Government efforts to refocus energy market strategy will mean more pressure on spiralling energy bills.
At the heart of national planning is the compulsion, as well as increasing desire, to move away from energy production that uses coal and gas, so keeping the commitment to carbon emission reduction targets.
But all the production options carry an extra financial burden in that they are currently much more expensive ways to generate energy than the traditional carbon-intensive methods.
We generate our energy from four main sources:
- Gas produces 47 % of electricity
- Coal-fired power stations provide around 28%
- Nuclear power provides about 16% but most UK nuclear plans are due to close in the next decade. One new facility is planned.
- Renewables sources generate 7% of electricity.
The Department for Energy and Climate Change (DECC) advises that natural gas, wind and solar is the main short-term focus with renewables taking greater share and by 2030, it expects renewables to be the biggest source of energy used in electricity generation, around 40% of the total.
In the late 2020s, nuclear is also set to contribute more as replacement nuclear power stations come online.
The renewables sector has a refreshed focus on solar power and DECC has just published the second part of its national solar strategy, Delivering a Brighter Future.
The goal is to install 20GW of solar capacity by 2020, up from around 2.7GW currently. There is a significant move away from large scale solar farms, towards solar power installations on buildings.
The Government is also actively planning a retreat from onshore wind farms after the next election, moving the focus to offshore. The challenge here is that, according to the Royal Academy of Engineering (RAE) replacing an onshore turbine with an offshore wind power alternative would cost £300,000 a year more in subsidies.
Onshore wind turbines account for 7GW, around 5% of electricity generation, and offshore 4GW (3.3%).
The additional costs would almost certainly be met by higher energy bills. Equally disconcerting, the RAE advises that a cap on turbines would make it harder to meet the UK’s legally binding targets for renewable energy and cutting carbon emissions.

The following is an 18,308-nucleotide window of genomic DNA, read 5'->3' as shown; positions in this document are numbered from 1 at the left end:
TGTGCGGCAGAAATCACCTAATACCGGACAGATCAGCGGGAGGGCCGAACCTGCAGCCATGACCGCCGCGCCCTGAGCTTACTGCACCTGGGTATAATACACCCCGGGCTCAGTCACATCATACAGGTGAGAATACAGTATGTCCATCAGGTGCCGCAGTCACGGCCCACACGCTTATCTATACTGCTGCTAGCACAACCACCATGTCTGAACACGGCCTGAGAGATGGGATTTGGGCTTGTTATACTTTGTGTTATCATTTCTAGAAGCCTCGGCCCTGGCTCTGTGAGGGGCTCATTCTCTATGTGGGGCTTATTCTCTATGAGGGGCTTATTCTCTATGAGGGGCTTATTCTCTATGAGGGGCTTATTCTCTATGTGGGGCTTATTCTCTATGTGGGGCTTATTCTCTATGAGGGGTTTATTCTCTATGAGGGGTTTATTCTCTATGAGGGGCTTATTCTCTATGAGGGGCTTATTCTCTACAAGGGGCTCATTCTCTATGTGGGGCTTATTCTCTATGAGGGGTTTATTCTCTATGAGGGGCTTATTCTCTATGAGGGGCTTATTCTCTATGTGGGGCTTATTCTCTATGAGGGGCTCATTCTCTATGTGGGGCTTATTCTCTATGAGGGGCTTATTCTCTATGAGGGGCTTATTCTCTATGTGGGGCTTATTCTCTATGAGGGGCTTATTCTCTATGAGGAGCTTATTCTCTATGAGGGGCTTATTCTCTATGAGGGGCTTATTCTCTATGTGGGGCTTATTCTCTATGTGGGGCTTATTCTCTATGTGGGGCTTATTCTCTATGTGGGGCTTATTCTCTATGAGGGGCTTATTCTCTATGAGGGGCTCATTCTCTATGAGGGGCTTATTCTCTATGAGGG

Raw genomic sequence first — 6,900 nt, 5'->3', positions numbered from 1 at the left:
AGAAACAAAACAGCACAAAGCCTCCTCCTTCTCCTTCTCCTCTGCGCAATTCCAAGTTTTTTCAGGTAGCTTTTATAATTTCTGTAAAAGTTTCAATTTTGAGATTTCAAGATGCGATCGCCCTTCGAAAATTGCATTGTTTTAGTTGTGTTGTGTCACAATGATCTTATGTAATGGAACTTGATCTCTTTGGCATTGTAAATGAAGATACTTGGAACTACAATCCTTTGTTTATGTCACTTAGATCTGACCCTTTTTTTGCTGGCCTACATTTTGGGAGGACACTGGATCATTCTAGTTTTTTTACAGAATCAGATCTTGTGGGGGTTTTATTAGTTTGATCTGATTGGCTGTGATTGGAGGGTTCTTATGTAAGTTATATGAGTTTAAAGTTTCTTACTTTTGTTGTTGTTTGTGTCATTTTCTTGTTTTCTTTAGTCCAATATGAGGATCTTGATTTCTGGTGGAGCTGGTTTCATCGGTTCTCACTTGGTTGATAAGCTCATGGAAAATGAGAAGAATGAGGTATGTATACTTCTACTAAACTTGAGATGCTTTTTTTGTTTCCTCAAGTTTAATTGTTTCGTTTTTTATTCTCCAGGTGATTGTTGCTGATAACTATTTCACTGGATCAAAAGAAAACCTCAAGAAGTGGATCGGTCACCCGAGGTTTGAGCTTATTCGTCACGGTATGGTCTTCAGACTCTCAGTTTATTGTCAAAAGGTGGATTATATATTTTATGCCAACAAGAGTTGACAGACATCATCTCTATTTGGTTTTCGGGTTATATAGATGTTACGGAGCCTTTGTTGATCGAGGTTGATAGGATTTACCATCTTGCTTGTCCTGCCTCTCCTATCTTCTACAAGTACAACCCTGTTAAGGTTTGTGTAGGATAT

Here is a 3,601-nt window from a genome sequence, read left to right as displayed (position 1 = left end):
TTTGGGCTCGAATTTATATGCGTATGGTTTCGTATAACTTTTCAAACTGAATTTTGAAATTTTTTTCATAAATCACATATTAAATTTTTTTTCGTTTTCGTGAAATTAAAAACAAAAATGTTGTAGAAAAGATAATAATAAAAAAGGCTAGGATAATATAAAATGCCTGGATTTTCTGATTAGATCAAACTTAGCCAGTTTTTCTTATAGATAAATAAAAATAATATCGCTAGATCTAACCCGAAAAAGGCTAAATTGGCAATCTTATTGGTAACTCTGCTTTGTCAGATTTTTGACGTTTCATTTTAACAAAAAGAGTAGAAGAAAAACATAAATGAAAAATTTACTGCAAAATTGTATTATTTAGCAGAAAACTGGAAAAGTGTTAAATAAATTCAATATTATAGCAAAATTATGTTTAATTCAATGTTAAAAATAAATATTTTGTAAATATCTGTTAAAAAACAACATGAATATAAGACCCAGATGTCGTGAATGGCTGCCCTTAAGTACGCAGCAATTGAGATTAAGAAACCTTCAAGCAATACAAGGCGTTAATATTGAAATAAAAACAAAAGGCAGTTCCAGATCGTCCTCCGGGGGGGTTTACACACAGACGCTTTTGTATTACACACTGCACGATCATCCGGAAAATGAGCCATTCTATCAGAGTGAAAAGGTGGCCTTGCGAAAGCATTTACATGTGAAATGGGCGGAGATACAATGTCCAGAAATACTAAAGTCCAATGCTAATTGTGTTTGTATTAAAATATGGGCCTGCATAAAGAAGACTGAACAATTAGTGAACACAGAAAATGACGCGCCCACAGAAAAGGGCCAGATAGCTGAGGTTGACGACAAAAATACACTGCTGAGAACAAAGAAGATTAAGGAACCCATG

Better news is that the RAE concludes that electricity generating capacity from wind power could more than double from the current 11GW by 2020 without any changes to how the energy system is balanced.
However, in all this planning there is the uncomfortable truth that energy production costs will continue to rise ahead of inflation, even if there are short-term fluctuations in the price of gas.
At the same time, support for energy efficiency continues to splutter and official figures show that cuts to green schemes will mean more than 400,000 badly insulated households will miss out on help to reduce their energy costs.
That really leaves households, businesses and organisations with the option of switching supplier to reduce their energy costs and/or making every effort to cut consumption through energy efficiencies.
Switching supplier is a very short-term solution and, as the many media reports underline, is fraught with challenges. Even if consumers take the plunge and move their accounts, we’d say, why stop at switching?
Hone in on energy and water guzzlers in the home and at work. Cut electricity costs by up to 90% and keep the quality by swapping out old light bulbs with LED lighting, which should repay your investment in around six months, according to the Guardian, and then go on saving you money for many years.
Make the most of your energy saving investments by choosing eco shower heads and eco taps. If you want to keep your current taps, simply fix tap aerators to reduce water use by up to half. If you are on a water meter, you should make great, immediate savings as these quality products reduce consumption by more than 50%. This also has a knock-on effect with your energy bills, as you need to heat much less water.
We’re here to help you take control of your spiralling energy and water bills. Call our expert team on 0845 123 5464.